The numbers look promising for new Ljubljana Airport owner and operator Fraport, the German concern now charged with rejuvenating the fortunes of Slovenia’s Brnik-based primary airport.
For the first two months of 2015 a net profit of €339,000 has been posted, thanks to passenger figures totalling close to 150,000 and 2,766 tonnes of inward and outbound cargo being handled. Away from the more popular but not necessarily more profitable summer timetable of flights, this nevertheless represents a promising start for Fraport who will seek to diversify the airport’s roster of flight destinations and, consolidate Ljubljana’s strategic location as a hub for the emerging Southeast Europe market.
Much will depend on the future of Slovenia’s flag-carrier Adria Airways, who run their Slovenian services almost entirely out of Brnik but face an uncertain future being part of the ‘gang of fifteen’ state companies the current Slovenian administration are desperately to privatise. Fraport will not seek to sever links with Adria but will also not wish there own fortunes to be dictated by an airline that hasn’t proved to be impervious to the vicissitudes of the global downturn, having to resort to selling and leasing back many of ‘its’ aircraft to retain a presence in the skies. I anticipate there will always be a home for Adria at Brnik but Fraport will seek to move on from what for too long became a cosy arrangement between the two standalone entities, an indication of which has been the rumoured 10% spike in landing fees imposed on Adria although, I suspect that will be a jumping off point to further negotiations rather than a final figure that Adria’s management will regard as punitive and unmanageable. There is though of course the option of Adria moving several of its flights to Maribor, an airport enjoying modest growth under the auspices of its new majority shareholder, the trade union backed Delavska hranilnica savings bank. Landing charges one suspects will be more competitive and flights should be well patronised, with many of those who board Adria services at Brnik inevitably travelling from the eastern side of Slovenia.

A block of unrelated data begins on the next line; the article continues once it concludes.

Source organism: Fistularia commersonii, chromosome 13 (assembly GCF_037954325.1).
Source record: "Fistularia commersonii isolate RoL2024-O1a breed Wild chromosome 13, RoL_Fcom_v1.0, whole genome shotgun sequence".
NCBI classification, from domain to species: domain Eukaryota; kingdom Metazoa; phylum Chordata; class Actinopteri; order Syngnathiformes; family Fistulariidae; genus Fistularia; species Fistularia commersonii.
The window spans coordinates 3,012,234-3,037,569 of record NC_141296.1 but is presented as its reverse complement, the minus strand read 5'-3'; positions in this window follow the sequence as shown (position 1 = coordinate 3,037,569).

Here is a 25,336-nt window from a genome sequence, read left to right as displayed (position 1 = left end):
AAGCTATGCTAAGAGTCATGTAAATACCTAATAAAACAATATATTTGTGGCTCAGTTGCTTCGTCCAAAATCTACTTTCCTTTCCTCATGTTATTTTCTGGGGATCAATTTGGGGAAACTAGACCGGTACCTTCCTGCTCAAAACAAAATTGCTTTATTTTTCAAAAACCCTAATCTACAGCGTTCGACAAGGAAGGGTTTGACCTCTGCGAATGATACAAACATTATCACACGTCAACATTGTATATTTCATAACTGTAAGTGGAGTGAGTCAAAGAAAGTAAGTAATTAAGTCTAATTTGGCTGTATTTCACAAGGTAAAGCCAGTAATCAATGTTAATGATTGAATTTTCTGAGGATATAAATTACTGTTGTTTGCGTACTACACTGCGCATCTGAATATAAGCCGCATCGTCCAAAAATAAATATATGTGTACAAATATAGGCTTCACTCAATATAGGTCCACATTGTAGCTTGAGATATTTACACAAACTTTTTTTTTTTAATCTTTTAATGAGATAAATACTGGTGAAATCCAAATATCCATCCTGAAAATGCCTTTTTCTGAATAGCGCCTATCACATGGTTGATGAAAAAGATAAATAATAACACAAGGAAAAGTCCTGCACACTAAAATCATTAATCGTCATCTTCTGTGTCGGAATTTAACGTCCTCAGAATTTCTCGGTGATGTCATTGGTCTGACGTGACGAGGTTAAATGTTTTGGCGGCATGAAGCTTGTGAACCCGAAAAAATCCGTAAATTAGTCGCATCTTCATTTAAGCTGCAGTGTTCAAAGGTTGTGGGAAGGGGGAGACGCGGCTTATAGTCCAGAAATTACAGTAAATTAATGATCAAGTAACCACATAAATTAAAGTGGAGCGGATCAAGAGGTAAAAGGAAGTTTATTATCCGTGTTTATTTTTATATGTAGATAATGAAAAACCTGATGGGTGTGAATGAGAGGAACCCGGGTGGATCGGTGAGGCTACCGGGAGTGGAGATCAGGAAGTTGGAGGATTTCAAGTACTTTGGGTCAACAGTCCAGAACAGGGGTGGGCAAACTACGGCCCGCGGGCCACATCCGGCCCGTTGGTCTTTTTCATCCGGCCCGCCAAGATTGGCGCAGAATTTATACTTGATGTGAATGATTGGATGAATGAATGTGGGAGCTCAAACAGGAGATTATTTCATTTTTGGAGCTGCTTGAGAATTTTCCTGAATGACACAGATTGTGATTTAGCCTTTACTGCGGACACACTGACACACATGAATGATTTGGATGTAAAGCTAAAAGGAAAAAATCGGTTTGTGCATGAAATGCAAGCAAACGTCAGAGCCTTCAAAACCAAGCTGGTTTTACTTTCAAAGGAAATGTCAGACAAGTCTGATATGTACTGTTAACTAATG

Ljubljana Airport’s future looks to be secure in the hands of a knowledgeable and experienced operator; the plans for which will hopefully be innovative and include more year-round flights from around the UK, rather than the provinces being overlooked if situated further north than Luton. Announcements of Fraport’s plans are therefore keenly anticipated, as are further financial figures for the remainder of 2015, thus giving a more solid indication as to whether Ljubljana Airport can generate a year-round profit under the guidance of its new owner, or merely highlight that two months is far too short a period of time to arrive at an accurate assessment of its longer-term prospects.
Further reading on this matter can be found at: Gorenjski Glas: Brnik posts profits for early 2015